1926 October 12

General Calls ACLU “The Most Radical Organization in the Country”


Retired Gen. Peter Traub, speaking at a forum on “Radicalism” in New York City on this day, called the ACLU “the most radical organization in the country.” Another retired general added, “They’re always singing about free speech and prating [sic] about democracy.” One of the generals continued, “The radicals are a “small minority” who receive “money from the intelligentsia.”

The attacks on free speech and the ACLU on this occasion were typical of the political mood of the 1920s, when there was virtually no support for freedom of speech or other constitutional rights. Many of the military officers who attacked the ACLU were members of the American Legion, founded on November 10, 1919, following World War I, which immediately emerged as one of the most vocal anti-civil liberties groups in the country.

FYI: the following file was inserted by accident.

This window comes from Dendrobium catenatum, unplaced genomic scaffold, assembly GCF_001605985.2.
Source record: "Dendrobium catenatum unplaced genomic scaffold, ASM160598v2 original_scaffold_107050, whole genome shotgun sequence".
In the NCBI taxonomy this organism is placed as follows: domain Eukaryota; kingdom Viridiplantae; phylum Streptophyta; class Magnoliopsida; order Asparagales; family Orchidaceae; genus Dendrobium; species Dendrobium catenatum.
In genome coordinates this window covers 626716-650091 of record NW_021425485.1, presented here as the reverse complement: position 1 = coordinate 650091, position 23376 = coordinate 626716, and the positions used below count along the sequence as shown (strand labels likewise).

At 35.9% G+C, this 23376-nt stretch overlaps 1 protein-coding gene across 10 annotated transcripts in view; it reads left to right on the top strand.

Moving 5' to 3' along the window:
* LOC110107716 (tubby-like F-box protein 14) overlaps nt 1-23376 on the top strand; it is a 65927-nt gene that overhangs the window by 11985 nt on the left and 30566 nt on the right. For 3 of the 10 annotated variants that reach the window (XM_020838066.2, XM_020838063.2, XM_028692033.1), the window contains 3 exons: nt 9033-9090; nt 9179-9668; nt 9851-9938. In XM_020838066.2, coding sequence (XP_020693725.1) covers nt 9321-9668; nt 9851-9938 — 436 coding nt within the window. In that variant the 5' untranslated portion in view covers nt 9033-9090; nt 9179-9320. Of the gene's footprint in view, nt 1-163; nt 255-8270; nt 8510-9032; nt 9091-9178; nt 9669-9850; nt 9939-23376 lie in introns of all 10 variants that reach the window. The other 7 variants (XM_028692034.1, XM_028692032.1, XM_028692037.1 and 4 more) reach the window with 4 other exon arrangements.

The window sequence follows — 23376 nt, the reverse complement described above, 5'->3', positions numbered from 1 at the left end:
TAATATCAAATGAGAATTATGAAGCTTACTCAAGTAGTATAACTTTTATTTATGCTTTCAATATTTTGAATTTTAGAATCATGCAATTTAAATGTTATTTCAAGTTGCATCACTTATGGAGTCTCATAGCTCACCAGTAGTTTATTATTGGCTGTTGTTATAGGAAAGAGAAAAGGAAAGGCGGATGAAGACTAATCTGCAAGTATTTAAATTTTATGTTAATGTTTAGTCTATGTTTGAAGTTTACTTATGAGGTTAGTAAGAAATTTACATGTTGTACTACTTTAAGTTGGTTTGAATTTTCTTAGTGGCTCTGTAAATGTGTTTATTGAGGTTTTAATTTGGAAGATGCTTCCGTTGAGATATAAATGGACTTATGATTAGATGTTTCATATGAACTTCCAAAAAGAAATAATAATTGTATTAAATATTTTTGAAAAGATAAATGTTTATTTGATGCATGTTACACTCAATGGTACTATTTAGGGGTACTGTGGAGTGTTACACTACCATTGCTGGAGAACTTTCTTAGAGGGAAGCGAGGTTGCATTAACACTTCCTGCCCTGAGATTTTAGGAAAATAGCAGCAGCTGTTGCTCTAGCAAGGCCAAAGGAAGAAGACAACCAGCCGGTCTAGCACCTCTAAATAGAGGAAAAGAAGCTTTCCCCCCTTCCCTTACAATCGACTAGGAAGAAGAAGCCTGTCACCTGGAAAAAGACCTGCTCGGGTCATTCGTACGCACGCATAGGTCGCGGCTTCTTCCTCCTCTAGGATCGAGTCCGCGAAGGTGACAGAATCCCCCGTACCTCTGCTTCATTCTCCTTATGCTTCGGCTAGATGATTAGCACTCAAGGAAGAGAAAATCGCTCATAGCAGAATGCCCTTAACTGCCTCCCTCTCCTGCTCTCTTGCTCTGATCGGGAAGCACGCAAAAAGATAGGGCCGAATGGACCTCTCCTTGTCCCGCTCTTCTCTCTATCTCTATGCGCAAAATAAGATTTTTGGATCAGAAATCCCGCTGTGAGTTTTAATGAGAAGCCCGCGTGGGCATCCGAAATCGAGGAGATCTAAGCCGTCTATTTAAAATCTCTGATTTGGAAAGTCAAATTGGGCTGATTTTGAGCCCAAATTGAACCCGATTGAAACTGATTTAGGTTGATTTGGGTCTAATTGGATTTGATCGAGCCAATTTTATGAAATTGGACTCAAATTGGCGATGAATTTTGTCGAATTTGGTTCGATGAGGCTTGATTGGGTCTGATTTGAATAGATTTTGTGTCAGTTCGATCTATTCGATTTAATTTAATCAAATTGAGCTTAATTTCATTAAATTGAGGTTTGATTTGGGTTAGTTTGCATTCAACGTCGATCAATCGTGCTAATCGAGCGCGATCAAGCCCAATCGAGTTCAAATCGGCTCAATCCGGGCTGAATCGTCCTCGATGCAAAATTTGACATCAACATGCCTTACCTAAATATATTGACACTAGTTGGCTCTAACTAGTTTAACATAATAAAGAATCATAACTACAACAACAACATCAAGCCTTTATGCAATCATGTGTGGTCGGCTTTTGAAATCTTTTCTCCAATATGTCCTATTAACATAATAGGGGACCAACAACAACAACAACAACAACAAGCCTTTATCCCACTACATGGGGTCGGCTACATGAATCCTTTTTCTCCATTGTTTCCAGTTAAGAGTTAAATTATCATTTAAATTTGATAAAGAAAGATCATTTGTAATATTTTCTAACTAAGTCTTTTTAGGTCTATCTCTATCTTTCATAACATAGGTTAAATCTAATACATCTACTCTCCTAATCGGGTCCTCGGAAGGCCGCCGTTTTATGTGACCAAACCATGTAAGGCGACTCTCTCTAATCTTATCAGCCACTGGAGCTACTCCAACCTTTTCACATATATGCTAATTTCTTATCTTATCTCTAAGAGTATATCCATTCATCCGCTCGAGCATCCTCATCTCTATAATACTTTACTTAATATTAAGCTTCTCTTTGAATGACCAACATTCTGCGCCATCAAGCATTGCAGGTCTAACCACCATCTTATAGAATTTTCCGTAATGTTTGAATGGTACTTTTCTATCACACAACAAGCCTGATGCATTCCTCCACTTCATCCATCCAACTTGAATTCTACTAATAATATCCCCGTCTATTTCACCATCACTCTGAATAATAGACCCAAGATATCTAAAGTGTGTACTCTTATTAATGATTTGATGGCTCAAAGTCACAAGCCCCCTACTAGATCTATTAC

For more on the ACLU in the 1920s, read: Samuel Walker, In Defense of American Liberties: A History of the ACLU (1990)

Find a Day

Abortion Rights ACLU african-americans Alice Paul anti-communism Anti-Communist Hysteria Birth Control Brown v. Board of Education Censorship CIA Civil Rights Civil Rights Act of 1964 Cold War Espionage Act FBI First Amendment Fourteenth Amendment freedom of speech Free Speech Gay Rights Hate Speech homosexuality Hoover, J. Edgar HUAC Japanese American Internment King, Dr. Martin Luther Ku Klux Klan Labor Unions Lesbian and Gay Rights Loyalty Oaths McCarthy, Sen. Joe New York Times Obscenity Police Misconduct Same-Sex Marriage Separation of Church and State Sex Discrimination Smith Act Spying Spying on Americans Vietnam War Voting Rights Voting Rights Act of 1965 War on Terror Watergate White House Women's Rights Women's Suffrage World War I World War II Relocation Camps


Tell Us What You Think

We want to hear your comments, criticisms and suggestions!